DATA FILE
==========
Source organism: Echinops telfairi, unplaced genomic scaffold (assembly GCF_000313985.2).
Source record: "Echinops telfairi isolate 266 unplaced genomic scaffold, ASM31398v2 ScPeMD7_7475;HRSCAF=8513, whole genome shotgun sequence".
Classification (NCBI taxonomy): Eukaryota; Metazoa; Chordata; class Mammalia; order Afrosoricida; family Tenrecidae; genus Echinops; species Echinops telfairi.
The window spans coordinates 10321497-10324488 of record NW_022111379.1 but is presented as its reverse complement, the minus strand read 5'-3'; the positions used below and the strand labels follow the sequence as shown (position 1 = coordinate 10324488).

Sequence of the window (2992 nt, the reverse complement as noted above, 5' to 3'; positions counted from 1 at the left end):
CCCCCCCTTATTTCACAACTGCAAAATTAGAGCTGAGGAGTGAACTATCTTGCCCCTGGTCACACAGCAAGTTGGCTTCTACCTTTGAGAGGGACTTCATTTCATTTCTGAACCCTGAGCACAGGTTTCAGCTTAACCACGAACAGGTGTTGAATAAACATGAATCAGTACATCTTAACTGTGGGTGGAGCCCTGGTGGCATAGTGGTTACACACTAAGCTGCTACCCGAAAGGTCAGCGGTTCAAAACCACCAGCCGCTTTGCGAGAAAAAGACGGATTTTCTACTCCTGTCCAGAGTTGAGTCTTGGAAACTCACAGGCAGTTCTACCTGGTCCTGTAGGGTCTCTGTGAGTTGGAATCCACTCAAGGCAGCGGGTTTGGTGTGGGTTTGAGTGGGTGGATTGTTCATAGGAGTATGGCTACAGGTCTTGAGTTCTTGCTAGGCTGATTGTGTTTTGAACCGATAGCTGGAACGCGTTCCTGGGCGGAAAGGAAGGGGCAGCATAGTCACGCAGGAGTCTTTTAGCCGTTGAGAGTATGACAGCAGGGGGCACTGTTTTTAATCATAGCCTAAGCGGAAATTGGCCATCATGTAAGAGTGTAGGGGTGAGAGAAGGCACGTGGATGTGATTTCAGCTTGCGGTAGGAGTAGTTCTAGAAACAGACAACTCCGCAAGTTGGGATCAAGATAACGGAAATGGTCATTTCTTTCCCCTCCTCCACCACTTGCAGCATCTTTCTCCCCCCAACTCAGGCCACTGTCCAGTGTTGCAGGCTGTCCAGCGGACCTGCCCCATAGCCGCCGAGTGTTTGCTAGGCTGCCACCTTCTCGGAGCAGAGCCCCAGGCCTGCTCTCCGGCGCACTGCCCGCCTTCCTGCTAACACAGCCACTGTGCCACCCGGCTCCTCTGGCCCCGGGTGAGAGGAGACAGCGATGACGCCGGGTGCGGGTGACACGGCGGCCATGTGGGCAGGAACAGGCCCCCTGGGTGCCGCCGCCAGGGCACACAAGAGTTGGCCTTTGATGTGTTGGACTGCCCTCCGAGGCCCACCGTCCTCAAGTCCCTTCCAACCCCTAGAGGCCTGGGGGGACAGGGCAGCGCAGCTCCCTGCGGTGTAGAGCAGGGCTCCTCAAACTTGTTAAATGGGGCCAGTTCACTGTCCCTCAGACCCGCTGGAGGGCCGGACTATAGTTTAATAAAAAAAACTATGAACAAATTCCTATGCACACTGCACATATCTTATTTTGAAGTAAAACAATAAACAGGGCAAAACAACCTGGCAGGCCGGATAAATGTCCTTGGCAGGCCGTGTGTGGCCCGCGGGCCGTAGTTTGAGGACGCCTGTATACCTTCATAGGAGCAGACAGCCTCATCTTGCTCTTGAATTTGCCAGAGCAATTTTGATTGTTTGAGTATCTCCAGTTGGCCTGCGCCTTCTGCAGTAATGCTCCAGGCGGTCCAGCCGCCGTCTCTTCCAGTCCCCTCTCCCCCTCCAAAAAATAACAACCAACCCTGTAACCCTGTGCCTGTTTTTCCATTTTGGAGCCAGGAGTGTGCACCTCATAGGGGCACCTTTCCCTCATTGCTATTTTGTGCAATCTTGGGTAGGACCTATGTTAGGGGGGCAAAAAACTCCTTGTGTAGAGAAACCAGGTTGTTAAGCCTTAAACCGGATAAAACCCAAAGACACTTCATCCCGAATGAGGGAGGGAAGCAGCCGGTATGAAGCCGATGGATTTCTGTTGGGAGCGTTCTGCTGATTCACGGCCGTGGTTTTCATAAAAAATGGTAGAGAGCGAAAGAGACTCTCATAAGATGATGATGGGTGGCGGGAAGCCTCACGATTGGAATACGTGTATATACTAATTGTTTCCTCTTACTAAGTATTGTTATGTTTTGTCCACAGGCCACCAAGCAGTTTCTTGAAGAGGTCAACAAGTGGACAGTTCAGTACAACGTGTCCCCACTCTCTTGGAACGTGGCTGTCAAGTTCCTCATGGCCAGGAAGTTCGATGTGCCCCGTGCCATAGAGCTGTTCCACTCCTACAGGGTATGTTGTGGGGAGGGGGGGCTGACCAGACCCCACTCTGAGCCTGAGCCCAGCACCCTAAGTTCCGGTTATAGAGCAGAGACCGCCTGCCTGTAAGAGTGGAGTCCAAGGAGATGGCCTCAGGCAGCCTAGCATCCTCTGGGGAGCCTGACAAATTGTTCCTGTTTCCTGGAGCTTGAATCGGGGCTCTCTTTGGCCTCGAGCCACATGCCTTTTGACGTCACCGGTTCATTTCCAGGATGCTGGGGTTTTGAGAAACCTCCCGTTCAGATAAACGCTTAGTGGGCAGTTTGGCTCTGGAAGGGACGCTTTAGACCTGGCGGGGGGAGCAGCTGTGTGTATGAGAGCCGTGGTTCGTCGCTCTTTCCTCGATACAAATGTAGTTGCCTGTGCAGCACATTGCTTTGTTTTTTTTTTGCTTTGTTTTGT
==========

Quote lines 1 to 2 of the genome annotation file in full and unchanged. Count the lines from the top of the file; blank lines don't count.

Source organism: Echinops telfairi, unplaced genomic scaffold (assembly GCF_000313985.2).
Source record: "Echinops telfairi isolate 266 unplaced genomic scaffold, ASM31398v2 ScPeMD7_7475;HRSCAF=8513, whole genome shotgun sequence".